Steve Cutler, Icon CEO (Icon)

In the biggest CRO takeover in years, Icon doles out $12B for PRA Health Sci­ences to fo­cus on de­cen­tral­ized clin­i­cal work

Contract research M&A had a healthy run in recent years before recently petering out. But with the market ripe for a big buyout and the Covid-19 pandemic emphasizing the importance of decentralized trials, Wednesday saw a tectonic shift in the CRO world.

Icon, the Dublin-based CRO, will acquire PRA Health Sciences for $12 billion in a move that will shake up the highest rungs of a fragmented market. The merger would combine the 5th- and 6th-largest CROs by 2020 revenue, according to Icon, and the merger will set the newco up to be the second-largest global CRO behind only IQVIA.

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Tom Barnes (Orna)

The mR­NA era is here. MPM be­lieves the fu­ture be­longs to oR­NA — and Big Phar­ma wants a seat at the ta­ble

If the ultra-fast clinical development of Covid-19 vaccines opened the world’s eyes to the promises of messenger RNA, the subsequent delays in supply offered a crash course on the ultra-complex process of producing them. Even before the formulation and fill-finish steps, mRNA is the precious end product from an arduous journey involving enzyme-aided transcription, modification and purification.

For Bristol Myers Squibb, Novartis Institutes for Biomedical Research, Gilead’s Kite and Astellas, it’s time to rethink the way therapeutic RNA is engineered.

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Michael Rome (Foresite)

In search of 'house­hold health­care brands of the fu­ture,' Fore­site Cap­i­tal rais­es $969M to sa­ti­ate a tech-heavy ap­petite

Back in April 2018, just before Foresite Capital unveiled its $668 million Fund IV and a strategy to focus on tech-driven life science bets, one of its portfolio companies quietly made an announcement.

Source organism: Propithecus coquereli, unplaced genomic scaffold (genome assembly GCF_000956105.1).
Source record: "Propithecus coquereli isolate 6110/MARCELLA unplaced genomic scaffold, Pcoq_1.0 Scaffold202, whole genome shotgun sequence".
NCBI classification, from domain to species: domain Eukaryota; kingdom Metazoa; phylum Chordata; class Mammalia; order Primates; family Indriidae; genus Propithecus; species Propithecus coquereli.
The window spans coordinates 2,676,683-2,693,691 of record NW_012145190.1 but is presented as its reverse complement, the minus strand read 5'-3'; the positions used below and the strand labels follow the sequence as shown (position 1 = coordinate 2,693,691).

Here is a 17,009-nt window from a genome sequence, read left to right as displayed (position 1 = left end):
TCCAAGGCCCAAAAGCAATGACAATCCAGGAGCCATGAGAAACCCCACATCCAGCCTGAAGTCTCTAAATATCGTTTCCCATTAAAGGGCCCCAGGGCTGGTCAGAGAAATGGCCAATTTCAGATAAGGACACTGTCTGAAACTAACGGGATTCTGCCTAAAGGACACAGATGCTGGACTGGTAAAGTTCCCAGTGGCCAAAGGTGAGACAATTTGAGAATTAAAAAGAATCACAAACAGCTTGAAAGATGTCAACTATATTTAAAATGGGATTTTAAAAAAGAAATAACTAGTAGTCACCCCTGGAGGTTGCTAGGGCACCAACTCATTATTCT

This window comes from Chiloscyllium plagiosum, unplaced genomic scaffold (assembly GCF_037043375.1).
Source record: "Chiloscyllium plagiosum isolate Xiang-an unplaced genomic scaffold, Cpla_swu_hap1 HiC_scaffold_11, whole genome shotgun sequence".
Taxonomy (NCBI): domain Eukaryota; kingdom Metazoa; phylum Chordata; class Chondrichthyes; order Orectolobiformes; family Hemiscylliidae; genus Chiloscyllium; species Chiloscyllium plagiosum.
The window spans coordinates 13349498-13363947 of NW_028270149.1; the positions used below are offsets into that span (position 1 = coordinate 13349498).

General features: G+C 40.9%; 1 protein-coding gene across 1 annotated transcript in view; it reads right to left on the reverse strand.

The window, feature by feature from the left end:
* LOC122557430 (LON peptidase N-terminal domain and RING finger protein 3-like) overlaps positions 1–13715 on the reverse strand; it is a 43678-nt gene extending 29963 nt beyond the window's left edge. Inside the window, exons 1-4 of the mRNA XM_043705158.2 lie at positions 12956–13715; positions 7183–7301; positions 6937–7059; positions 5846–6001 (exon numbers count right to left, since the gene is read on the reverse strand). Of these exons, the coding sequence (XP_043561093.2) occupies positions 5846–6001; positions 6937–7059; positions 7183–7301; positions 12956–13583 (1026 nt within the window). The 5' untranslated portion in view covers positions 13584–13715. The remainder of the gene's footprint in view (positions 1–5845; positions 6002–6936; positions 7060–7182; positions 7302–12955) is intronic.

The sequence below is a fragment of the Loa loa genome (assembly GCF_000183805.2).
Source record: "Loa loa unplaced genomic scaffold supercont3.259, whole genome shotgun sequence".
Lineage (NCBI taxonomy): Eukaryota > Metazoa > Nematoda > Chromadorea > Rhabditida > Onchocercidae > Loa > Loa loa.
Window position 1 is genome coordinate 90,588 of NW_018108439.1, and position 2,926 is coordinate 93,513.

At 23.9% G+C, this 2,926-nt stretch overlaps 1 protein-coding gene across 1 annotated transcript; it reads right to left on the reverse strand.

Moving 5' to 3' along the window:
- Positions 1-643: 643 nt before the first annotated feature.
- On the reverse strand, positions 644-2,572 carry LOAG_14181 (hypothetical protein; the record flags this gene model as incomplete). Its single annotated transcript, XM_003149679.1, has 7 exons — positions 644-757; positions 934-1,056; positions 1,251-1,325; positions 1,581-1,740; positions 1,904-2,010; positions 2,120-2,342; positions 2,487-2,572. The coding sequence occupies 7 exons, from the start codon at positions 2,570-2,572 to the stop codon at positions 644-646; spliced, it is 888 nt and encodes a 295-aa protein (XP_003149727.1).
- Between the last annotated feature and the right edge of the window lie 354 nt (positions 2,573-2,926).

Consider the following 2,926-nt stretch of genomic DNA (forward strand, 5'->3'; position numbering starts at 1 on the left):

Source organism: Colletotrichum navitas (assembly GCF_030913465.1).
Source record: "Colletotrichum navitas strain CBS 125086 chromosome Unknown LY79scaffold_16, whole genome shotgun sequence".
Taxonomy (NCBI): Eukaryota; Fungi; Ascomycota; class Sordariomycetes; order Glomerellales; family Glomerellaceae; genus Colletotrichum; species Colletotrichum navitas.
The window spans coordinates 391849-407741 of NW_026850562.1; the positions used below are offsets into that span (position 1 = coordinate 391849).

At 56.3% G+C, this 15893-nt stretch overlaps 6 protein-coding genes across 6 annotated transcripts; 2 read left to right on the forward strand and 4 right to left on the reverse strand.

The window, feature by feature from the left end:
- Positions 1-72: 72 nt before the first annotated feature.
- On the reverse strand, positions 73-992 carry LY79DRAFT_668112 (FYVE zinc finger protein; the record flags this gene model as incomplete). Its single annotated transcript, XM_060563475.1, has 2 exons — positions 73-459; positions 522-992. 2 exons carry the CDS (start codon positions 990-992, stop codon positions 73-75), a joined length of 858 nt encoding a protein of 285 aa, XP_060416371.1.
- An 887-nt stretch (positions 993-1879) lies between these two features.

Fount Therapeutics, a drug discovery outfit backed by Foresite and Eshelman Ventures, had raised $22 million in Series A cash to hatch several fledgling spinouts. “The first ‘NewCo,’ Kinnate, will be focused on developing precision oncology treatments,” read a press release.

S&P ex­pects steady ero­sion in Big Phar­ma's cred­it pro­file in 2021 as new M&A deals roll in — but don't un­der­es­ti­mate their un­der­ly­ing strength

S&P Global has taken a look at the dominant forces shaping the pharma market and come to the conclusion that there will be more downgrades than upgrades in 2021 — the 8th straight year of steady decline.

But it’s not all bad news. Some things are looking up, and there’s still plenty of money to be made in an industry that enjoys a 30% to 40% profit margin, once you factor in steep R&D expenses.

Tal Zaks, Moderna CMO (AP Photo/Rodrique Ngowi, via still image from video)

CMO Tal Zaks bids Mod­er­na a sur­prise adieu as biotech projects $18.4B in rev­enue, plots post-Covid ex­pan­sion

How do you exit a company after six years in style? Developing one of the most lucrative and life-saving products in pharma history is probably not the worst way to go.

Tal Zaks, Moderna’s CMO since 2015, will leave the mRNA biotech in September, the biotech disclosed in their annual report this morning. The company has already retained the recruitment firm Russell Reynolds to find a replacement.

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Ken Frazier, Merck CEO (Bess Adler/Bloomberg via Getty Images)

UP­DAT­ED: Mer­ck takes a swing at the IL-2 puz­zle­box with a $1.85B play for buzzy Pan­dion and its au­toim­mune hope­fuls

When Roger Perlmutter bid farewell to Merck late last year, the drugmaker perhaps best known now for sales giant Keytruda signaled its intent to take a swing at early-stage novelty with the appointment of discovery head Dean Li. Now, Merck is signing a decent-sized check to bring an IL-2 moonshot into the fold.

Merck will shell out roughly $1.85 billion for Pandion Pharmaceuticals, a biotech hoping to gin up regulatory T cells (Tregs) to treat a range of autoimmune disorders, the drugmaker said Thursday.

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Masayoshi Son, SoftBank CEO (glen photo/Shutterstock)

Japan's Soft­Bank plots bil­lions in biotech in­vest­ments in move that could keep the val­u­a­tion flood ris­ing — re­port

The valuation crazy train in biotech continues to roll into the new year with more than a dozen companies taking a chance on Nasdaq and money flowing in from all sides. Now, a Japanese institutional investor is reportedly weighing an entry into the market in a big way — will it keep the bitcoin-esque flood rising?

Already a part-time investor in biotech, SoftBank could drop billions of dollars into the industry as part of helmsman Masayoshi Son’s plan to spend around $80 billion of the firm’s own assets, according to a report from Bloomberg citing people familiar with the plan.